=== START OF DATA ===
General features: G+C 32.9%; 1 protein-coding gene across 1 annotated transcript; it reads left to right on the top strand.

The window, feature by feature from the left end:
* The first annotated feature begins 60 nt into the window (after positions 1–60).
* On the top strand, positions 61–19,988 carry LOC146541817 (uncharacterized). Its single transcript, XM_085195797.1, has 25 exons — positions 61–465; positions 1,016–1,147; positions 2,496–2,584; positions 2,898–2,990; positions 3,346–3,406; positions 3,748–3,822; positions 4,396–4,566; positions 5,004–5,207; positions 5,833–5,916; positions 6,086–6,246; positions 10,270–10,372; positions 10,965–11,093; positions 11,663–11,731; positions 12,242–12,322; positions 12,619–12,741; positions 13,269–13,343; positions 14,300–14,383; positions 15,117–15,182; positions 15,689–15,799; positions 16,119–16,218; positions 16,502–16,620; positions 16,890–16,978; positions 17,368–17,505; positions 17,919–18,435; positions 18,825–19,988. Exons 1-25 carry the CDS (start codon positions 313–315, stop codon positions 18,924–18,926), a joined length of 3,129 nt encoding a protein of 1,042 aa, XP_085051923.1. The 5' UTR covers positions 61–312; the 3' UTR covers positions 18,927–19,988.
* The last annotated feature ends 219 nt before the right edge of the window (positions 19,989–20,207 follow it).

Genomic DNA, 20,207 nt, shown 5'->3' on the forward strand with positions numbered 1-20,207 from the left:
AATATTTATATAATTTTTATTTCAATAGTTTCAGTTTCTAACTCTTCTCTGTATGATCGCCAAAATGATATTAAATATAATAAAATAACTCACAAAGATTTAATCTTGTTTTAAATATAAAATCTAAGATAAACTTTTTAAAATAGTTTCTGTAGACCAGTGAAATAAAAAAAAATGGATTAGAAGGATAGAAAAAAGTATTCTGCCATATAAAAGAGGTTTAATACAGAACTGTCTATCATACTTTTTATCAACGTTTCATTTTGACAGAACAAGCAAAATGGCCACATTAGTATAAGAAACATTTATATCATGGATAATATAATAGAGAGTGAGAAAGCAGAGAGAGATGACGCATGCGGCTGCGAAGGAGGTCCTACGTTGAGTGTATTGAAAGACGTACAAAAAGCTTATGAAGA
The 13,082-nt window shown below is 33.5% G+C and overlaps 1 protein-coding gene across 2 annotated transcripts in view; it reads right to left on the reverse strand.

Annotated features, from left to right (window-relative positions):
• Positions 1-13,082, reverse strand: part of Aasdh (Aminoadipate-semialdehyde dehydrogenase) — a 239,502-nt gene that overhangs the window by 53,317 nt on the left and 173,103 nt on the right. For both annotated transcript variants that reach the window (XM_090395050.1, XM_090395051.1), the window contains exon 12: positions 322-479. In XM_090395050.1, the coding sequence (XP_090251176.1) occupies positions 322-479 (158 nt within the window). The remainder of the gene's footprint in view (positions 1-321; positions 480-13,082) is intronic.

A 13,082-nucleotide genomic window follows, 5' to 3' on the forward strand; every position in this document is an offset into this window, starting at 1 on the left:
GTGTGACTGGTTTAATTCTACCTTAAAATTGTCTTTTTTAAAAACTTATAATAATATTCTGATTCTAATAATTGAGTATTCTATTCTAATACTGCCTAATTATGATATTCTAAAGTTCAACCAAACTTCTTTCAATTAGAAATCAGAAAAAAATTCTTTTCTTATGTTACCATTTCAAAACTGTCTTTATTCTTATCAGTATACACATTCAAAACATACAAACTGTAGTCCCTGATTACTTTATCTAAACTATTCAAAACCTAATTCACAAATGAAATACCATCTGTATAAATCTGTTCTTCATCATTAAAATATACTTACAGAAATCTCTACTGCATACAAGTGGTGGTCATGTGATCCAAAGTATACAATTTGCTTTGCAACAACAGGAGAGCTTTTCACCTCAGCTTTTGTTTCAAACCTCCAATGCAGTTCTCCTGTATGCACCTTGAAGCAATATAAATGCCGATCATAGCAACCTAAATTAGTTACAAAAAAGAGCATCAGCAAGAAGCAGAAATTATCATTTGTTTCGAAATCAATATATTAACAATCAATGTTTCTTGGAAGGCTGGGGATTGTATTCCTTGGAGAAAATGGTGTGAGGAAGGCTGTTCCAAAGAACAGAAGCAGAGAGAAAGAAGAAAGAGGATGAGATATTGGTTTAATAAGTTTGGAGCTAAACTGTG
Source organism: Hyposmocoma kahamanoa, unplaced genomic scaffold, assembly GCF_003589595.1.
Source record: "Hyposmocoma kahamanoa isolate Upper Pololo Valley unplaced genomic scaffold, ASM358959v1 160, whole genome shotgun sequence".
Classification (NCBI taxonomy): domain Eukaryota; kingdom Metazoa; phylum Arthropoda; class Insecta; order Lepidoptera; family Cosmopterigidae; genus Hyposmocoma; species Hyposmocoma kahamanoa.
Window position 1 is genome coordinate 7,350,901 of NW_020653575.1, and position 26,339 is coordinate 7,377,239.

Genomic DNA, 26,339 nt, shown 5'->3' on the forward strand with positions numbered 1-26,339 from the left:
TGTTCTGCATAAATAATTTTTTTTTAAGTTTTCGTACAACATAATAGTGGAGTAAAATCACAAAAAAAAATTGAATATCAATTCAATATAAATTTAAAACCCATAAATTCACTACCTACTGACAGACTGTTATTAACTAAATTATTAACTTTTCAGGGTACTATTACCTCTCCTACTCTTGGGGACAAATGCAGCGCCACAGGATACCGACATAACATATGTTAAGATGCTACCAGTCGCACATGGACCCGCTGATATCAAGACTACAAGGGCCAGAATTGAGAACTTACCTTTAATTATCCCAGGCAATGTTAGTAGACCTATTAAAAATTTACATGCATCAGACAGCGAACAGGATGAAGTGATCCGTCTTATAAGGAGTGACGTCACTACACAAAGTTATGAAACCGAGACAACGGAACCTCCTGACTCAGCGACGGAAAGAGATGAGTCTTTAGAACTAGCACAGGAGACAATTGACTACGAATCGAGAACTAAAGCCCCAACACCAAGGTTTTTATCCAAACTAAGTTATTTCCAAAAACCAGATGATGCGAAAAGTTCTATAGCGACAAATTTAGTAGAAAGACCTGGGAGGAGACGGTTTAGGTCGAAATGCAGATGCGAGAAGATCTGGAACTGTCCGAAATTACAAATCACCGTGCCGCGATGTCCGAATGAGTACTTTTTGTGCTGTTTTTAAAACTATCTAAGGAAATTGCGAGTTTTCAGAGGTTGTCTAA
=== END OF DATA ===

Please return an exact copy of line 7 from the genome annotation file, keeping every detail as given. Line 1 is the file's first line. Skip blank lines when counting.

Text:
AATATTTATATAATTTTTATTTCAATAGTTTCAGTTTCTAACTCTTCTCTGTATGATCGCCAAAATGATATTAAATATAATAAAATAACTCACAAAGATTTAATCTTGTTTTAAATATAAAATCTAAGATAAACTTTTTAAAATAGTTTCTGTAGACCAGTGAAATAAAAAAAAATGGATTAGAAGGATAGAAAAAAGTATTCTGCCATATAAAAGAGGTTTAATACAGAACTGTCTATCATACTTTTTATCAACGTTTCATTTTGACAGAACAAGCAAAATGGCCACATTAGTATAAGAAACATTTATATCATGGATAATATAATAGAGAGTGAGAAAGCAGAGAGAGATGACGCATGCGGCTGCGAAGGAGGTCCTACGTTGAGTGTATTGAAAGACGTACAAAAAGCTTATGAAGA